However, medically based studies from the U.S. supporting this claim are few and far between, and U.S. Food and Drug Administration (FDA) approvals can be sketchy. Below an article titled "Solid Epsom Salt Research?"7 someone commented:
"I believe that the Epsom Salt theory is more practiced in naturopathic healing. Because that is not 'FDA Approved,' you will not find a lot of medical back-up. If drug companies don't make money, there will not be a lot of studies."
Articles such as one submitted by ABC News, "The Truth About Epsom Salt,"8 do a pretty good job of "debunking" any hint of benefit from Epsom salt baths, in spite of a mountain of anecdotal evidence over several decades, if not centuries, and assertions by people who do not stand to profit from their statements.
Who Needs a Sitz Bath?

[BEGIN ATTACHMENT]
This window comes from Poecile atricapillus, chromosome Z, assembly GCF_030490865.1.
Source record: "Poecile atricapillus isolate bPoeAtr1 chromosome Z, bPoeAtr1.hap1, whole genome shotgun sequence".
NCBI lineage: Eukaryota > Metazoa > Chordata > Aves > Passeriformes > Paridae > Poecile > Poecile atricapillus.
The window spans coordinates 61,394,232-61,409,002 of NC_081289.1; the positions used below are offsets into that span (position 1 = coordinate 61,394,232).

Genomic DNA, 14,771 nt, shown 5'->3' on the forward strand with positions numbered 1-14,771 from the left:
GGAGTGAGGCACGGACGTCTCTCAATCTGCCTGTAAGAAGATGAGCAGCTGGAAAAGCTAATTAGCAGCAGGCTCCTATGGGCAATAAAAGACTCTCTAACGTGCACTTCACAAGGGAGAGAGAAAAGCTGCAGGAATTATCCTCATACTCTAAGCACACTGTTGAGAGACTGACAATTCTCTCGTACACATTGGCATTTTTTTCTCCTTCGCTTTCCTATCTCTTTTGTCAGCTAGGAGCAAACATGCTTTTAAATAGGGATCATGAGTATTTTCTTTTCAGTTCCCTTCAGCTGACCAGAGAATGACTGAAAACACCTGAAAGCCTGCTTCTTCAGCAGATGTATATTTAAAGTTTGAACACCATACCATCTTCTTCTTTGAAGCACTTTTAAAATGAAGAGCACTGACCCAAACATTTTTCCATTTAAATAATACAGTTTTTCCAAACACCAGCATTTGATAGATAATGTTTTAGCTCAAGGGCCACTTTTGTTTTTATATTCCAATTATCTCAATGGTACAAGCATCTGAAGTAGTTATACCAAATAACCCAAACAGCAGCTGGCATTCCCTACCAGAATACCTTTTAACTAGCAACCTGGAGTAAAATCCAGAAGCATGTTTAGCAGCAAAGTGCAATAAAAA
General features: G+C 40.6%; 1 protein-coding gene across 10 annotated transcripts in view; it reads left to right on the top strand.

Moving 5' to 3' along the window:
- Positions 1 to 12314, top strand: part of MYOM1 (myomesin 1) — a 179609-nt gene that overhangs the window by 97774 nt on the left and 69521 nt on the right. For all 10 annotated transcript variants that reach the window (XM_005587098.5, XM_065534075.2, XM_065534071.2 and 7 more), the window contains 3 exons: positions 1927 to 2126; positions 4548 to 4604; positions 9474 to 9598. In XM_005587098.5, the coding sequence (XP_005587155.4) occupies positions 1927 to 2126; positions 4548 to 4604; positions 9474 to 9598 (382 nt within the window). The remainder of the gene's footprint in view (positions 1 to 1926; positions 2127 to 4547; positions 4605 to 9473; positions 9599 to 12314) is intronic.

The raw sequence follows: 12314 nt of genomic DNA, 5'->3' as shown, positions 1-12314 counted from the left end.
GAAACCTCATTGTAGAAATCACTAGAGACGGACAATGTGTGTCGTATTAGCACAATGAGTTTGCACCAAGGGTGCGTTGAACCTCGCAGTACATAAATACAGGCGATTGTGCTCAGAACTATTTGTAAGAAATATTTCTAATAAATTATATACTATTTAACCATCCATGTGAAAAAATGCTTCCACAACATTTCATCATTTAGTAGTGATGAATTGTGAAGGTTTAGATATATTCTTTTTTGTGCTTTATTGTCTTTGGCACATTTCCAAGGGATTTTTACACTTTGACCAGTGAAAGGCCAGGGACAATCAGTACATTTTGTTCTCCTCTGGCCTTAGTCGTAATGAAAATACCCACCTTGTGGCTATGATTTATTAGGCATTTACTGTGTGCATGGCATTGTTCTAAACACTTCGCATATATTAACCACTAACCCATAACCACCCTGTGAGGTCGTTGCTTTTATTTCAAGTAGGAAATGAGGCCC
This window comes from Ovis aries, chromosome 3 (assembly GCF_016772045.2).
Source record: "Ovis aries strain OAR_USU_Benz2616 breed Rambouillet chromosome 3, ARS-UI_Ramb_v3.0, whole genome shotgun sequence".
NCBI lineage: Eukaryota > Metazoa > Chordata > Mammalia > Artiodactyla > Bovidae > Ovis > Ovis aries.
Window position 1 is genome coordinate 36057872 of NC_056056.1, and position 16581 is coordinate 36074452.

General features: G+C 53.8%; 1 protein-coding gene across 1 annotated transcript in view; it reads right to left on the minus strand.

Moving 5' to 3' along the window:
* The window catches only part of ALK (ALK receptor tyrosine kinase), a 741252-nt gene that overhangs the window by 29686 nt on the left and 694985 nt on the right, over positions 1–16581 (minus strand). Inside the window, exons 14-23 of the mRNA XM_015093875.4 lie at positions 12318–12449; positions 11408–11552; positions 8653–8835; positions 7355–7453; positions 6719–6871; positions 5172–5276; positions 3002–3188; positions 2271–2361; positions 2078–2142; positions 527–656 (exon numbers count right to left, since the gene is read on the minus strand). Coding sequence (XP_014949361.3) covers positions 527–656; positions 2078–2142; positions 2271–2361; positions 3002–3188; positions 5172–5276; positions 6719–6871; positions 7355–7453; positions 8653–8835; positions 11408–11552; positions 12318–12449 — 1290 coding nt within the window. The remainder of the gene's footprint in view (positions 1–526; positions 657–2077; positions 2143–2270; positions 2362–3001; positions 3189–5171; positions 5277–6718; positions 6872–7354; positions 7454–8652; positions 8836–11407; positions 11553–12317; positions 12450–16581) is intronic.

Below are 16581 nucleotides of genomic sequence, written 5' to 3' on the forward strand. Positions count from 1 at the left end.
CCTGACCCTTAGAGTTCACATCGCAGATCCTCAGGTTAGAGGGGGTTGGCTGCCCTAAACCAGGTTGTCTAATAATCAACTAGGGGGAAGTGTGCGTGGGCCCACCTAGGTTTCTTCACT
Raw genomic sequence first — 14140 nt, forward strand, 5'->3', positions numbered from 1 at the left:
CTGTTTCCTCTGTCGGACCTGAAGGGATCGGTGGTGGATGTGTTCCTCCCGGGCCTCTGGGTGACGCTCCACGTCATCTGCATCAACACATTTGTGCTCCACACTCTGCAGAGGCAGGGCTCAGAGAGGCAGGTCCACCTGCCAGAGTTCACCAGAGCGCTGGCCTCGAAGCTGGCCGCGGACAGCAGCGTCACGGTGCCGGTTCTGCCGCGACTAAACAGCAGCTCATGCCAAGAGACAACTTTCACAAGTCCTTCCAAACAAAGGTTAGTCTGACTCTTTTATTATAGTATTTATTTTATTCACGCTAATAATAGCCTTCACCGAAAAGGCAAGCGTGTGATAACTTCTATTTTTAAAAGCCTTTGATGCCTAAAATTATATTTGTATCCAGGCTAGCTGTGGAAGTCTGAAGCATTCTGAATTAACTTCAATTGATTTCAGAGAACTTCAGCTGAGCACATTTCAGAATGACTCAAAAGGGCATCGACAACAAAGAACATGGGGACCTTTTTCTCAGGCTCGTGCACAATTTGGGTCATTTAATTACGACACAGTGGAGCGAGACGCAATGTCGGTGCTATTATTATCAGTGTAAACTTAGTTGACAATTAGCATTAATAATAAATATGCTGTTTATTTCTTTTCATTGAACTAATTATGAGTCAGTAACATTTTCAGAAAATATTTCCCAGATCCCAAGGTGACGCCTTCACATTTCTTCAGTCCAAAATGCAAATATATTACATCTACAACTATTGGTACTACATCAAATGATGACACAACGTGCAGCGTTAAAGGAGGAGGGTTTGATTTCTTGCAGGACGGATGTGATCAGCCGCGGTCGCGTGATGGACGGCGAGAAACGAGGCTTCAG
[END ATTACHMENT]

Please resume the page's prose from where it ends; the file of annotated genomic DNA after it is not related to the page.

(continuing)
A sitz bath may be the solution for several delicate cases, such as pain and itching after surgery, post-pregnancy tenderness, hemorrhoids,9 painful bowel movements, vaginal infections and anal fissures, which are fine tears in the delicate skin tissue around the area Medical News Today calls "the exit ring."
Hemorrhoids (aka "piles") describe veins inside the anus that become inflamed and swollen, causing pain and discomfort, a common difficulty:
"Such a problem could be bigger hemorrhoids or ones that push outside the anus. Sitz baths may be useful for a number of other reasons, including after surgery anywhere in the seat area. A sitz bath could help with the healing process and comfort after an anorectal or vaginal operation, for example."10
Beyond that, without proper hygiene, irritation in the undercarriage region is probably a given. When inevitable itching or irritation takes place, scratching usually follows. As Medical News Today advises: